How interesting! Here, parole is only for people who have been released from prison. Probation is what you are on if they are giving you a chance to "straighten up" after committing some crime. If you screw up....then off to jail you go.cirrus said:Colloquially the way most people use it here there is no difference between parole and probation.
The bit in bold is how people understand it here and this condition applies to both probation and parole.Lagartija said:How interesting! Here, parole is only for people who have been released from prison. Probation is what you are on if they are giving you a chance to "straighten up" after committing some crime. If you screw up....then off to jail you go.
Yes, it is true about parole, too. If you "break parole" then you are sent BACK to prison. For probation, you haven't really served time yet. But if you break the conditions of your probation, then you WILL be sent to jail.cirrus said:The bit in bold is how people understand it here and this condition applies to both probation and parole.
Working in the federal courts in a border state, I also have the luxury that 90% of the people I interpret for are from one country (Mexico). So I just grabbed the term for parole that my Mexican coworker told me was used in Mexico (libertad condicional vigilada). Whether she's right, I don't know, though she's an excellent interpreter and in general I trust her translations.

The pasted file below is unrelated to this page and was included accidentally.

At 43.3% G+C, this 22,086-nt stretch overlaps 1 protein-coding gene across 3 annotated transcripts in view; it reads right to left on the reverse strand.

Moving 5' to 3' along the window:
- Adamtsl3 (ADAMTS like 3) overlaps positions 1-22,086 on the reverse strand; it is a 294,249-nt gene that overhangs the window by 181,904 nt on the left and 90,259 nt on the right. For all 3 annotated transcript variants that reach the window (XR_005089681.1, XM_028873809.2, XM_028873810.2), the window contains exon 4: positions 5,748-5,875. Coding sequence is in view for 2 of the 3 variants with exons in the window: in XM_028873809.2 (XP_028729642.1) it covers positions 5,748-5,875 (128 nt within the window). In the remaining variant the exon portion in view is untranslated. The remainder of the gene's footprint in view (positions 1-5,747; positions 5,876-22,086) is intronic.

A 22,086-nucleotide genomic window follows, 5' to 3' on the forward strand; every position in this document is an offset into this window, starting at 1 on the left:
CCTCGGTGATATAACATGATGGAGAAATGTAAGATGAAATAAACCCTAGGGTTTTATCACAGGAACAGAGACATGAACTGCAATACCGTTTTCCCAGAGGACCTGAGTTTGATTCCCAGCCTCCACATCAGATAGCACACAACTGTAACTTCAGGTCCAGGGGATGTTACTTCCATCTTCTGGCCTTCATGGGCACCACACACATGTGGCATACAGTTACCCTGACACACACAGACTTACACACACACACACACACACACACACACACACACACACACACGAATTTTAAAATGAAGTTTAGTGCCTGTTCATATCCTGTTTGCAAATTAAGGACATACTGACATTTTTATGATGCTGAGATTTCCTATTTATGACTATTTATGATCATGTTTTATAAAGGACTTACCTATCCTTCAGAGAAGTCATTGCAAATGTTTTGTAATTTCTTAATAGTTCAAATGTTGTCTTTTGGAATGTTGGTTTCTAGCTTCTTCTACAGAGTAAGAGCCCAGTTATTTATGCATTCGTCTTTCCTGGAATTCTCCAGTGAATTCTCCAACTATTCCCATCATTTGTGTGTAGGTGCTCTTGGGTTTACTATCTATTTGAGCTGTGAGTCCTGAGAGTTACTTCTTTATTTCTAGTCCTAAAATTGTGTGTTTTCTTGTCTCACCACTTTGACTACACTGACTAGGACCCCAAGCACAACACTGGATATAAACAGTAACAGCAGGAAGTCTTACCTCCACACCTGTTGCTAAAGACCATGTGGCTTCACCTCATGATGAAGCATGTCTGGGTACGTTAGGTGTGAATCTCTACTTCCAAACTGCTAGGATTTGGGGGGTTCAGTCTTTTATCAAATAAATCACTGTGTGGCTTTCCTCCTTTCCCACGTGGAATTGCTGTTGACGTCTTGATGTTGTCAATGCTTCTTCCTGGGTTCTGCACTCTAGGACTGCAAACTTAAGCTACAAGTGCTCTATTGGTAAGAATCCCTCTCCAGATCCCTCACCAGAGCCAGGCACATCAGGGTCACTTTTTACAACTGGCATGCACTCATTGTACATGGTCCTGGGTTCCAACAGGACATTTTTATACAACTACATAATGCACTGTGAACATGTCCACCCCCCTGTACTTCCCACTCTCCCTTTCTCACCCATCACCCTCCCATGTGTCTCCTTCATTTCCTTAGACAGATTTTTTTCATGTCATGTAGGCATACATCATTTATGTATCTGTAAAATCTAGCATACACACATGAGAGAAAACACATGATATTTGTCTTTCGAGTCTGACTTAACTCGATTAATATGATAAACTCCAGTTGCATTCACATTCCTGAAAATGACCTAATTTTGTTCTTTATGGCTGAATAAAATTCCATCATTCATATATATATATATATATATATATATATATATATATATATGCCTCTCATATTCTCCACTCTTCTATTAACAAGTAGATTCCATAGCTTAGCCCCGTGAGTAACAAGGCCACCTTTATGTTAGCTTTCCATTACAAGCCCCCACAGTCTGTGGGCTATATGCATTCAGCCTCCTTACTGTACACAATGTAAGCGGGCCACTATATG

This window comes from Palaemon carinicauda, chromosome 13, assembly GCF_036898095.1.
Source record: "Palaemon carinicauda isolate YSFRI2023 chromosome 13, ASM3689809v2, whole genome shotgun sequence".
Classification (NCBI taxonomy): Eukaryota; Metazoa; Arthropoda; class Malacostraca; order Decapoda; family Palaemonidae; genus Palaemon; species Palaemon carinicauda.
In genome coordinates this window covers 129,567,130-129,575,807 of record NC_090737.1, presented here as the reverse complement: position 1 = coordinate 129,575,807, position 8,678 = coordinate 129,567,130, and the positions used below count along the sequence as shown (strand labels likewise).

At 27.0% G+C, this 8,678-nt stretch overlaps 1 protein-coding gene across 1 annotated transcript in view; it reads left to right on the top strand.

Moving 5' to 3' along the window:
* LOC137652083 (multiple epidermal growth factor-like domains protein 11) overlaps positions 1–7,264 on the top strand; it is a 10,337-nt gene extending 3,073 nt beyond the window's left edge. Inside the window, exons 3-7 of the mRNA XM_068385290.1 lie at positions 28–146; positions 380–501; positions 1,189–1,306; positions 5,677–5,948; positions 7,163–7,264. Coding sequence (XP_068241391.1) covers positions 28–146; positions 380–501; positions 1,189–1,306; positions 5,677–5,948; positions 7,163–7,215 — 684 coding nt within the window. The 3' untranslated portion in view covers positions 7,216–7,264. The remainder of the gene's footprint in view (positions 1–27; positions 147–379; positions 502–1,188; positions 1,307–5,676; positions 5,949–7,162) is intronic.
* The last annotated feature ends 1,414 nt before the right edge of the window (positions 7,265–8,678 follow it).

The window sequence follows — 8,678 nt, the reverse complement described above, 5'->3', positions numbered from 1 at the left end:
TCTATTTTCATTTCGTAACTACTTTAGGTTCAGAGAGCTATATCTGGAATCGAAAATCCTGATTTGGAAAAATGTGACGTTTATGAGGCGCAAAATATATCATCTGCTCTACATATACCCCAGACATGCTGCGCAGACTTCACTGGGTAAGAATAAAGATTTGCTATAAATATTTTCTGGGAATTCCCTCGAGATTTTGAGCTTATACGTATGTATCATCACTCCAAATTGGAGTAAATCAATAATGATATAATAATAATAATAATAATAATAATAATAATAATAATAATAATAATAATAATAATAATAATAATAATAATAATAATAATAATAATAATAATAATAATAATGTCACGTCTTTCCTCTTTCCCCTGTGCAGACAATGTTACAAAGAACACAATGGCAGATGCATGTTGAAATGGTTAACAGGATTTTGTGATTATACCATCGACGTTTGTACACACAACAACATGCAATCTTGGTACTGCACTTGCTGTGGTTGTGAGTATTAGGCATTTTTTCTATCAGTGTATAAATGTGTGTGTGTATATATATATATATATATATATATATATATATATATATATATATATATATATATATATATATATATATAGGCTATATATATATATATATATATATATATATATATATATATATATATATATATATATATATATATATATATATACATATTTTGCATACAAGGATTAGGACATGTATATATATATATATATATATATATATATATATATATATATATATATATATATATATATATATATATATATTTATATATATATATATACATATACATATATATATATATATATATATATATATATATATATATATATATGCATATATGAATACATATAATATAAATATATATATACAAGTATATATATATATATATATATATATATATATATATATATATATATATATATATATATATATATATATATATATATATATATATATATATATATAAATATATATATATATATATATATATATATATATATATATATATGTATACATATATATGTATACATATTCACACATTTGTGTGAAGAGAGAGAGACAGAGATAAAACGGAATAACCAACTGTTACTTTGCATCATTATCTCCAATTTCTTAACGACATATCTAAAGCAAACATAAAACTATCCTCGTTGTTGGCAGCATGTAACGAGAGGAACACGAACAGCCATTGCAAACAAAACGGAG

Tillymarigold, I don't if your interested to know this but your coworker informed you wrong. Libertad condicional vigilada is not the legal term in Mexico for parole. Parole in Mexico is caleld "libertad preparatoria".
Supongo que otros ya lo han sugerido pero quiero precisar que sí hay condena con probation; el/la juez halla al acusado culpable del delito e impone una pena de carcel suspendida por un plazo de x días bajo ciertas condiciones, ese plazo se llama "probation."En la figura de la "probation" no hay necesariamente un proceso penal en toda su extensión. No hay una condena. Simplemente un aviso judicial de que si vuelves a reincidir y no cumples x condiciones impuestas, serás procesado y condenado a pena privativa de libertad.
Entonces:Would that it were so simple!
I usually say:
probation: libertad probatoria, probatoria
parole: libertad condicional vigilada
supervised release: libertad supervisada
(Supervised release is ordered in the federal prison system: it's like probation that *follows* a prison term. It's not like parole, which *replaces* part of your time in prison. In the federal system, you serve the full time you're sentenced to, *then* have a certain number of years of supervised release afterwards. It can be up to life for certain offenses but is usually 2 or 3 years.)
But of course there's also pre-trial release, release on bail, release on bond, release on recognizance ...
Just pick one and stick with it, though it helps if your colleagues do the same!